transdada

poetics, time, body disruption and marginally queer solutions

Monday, November 15, 2004

6th Annual Day of Remembrance, November 20th, 2004

The Transgender Day of Remembrance was set aside to memorialize those who were killed due to anti-transgender hatred or prejudice. The event is held in November to honor Rita Hester, whose murder in 1998 kicked off the “Remembering Our Dead” web project and a San Francisco candlelight vigil in 1999. Since then, the event has grown to encompass memorials in dozens of cities across the world.


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Trans Action Week to spread awareness transgender community
Series of events sponsored by LGBTRC aims to educate community on issues
By BRIAN CHEN / Aggie News Writer


  In an effort to educate people about the transgender community, UC Davis' Lesbian, Gay, Bisexual and Transgender Resource Center will be hosting a series of events called Trans Action Week starting today.

   The series of events will educate people on topics such as transgender legal issues, gender policing in public restrooms and general problems within the transgender community.

   "Transgender is a gender identification which is separate from sexual orientation," said Sheri Atkinson, director of LGBTRC. "The biggest issue in Davis is that folks are just not understanding the issues of the identity and what it means."



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GEO, 'U' seek new contract
Transgender rights, health care on table
By Ekjyot Saini, Daily Staff Reporter


Two years after holding a walkout, the Graduate Employees’ Organization is back at the table with the University, seeking specific protection of transgender rights, less discrimination toward international students and more childcare subsidies



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Two years' paid leave for sex-change officers


POLICE officers in the Capital are to be offered up to two years’ paid leave if they undergo sex-change treatment.

The Lothian and Borders force has become the first in Scotland to issue guidelines on how to treat officers who have changed sex.

Officers will be offered time off for hormone therapy and a full sex-change operation. The new guidelines cover employment rights and set out how an officer who has changed gender should be treated when they return to work. They cover sensitive issues including when to switch uniforms and changing rooms to those of their new sex.

Anyone who does not use the "appropriate pronoun" when addressing a transsexual officer or makes upsetting remarks could face disciplinary action. Peter Thickett, the force’s human resources director, said: "This document is something we are very proud of and we regard it to be the definitive policy on the issue. We know we have transsexuals in the force and a number of people are considering the change."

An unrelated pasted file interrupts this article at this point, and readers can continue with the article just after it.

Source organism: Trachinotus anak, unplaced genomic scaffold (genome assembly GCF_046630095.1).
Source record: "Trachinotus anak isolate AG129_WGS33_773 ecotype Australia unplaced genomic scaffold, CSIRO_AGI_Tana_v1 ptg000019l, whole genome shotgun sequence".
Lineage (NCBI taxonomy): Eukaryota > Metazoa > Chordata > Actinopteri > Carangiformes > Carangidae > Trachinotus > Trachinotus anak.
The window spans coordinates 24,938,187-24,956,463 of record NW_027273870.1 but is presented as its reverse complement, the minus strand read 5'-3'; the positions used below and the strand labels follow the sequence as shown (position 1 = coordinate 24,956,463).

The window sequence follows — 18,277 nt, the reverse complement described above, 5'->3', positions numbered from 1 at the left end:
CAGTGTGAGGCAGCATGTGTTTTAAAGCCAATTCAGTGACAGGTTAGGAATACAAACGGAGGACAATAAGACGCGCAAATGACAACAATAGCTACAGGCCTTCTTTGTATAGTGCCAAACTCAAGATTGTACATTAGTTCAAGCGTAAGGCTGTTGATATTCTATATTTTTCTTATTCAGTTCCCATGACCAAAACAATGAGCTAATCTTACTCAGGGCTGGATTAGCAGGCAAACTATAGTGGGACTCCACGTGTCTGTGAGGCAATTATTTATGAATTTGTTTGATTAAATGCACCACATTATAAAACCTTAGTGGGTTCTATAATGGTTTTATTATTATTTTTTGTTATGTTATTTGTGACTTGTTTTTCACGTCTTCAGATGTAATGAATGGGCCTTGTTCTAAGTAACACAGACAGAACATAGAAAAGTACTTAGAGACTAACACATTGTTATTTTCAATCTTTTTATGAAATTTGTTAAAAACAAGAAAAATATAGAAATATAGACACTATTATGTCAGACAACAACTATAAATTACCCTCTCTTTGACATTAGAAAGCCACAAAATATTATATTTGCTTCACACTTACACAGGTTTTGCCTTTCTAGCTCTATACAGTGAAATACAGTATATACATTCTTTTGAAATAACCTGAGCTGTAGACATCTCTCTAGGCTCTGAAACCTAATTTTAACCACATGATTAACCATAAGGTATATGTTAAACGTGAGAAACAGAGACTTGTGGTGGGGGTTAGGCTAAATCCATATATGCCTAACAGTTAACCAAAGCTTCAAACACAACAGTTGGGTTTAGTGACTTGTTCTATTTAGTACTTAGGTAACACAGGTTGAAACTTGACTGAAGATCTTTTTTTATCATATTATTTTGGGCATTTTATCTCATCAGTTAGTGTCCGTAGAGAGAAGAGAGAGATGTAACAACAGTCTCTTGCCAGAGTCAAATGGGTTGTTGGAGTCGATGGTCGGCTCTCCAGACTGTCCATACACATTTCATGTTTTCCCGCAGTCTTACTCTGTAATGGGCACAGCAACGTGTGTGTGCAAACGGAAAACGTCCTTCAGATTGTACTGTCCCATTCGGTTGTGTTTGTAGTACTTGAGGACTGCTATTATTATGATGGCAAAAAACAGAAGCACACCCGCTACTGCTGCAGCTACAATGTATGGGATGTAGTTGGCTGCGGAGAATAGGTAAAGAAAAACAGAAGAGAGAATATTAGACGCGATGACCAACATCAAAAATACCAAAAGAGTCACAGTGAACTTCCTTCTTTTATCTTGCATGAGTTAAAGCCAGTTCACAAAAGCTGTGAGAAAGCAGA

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Gay group takes stand for equality at school
Student's lawsuit leaves Seton Hall in legal tangle
BY WILLIAM KLEINKNECHT
Star-Ledger Staff


On National Coming Out Day last month, gay students at Seton Hall University in South Orange celebrated by scrawling gay pride slogans in colored chalk on campus walkways.

University administrators saw the display, and not long after, groundskeepers hosed it away, sending the messages down the drain.

 But the battle over homosexual rights at the Roman Catholic university isn't going away that easily.

The topic of gay rights has dominated meetings of the Student Government Association and the letters column in the campus newspaper



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Should human rights measure include sexual orientation?
Some argue need to amend anti-discrimination ordinance.
By MARGARET FOSMOE
Tribune Staff Writer
Nancy and Hank Mascotte, a married St. Joseph County couple, favor a proposal to ban discrimination against gay and transgendered people in South Bend. Nancy founded the local chapter of Parents, Family and Friends of Lesbians and Gays.


SOUTH BEND -- John Shockey thinks local legislation is needed to protect gay and lesbian people from losing their jobs or their housing because of prejudice.

"We need it because there are cases where people are discriminated against because of their orientation. Right now, we have no recourse," said Shockey, 44, a gay man who lives in South Bend.

Shockey said he was fired from a local job 15 years ago when his employer found out he was homosexual.

He used to fly a rainbow flag representing gay unity outside his home in South Bend. Several of the flags were ripped down or stolen over the years, he said.



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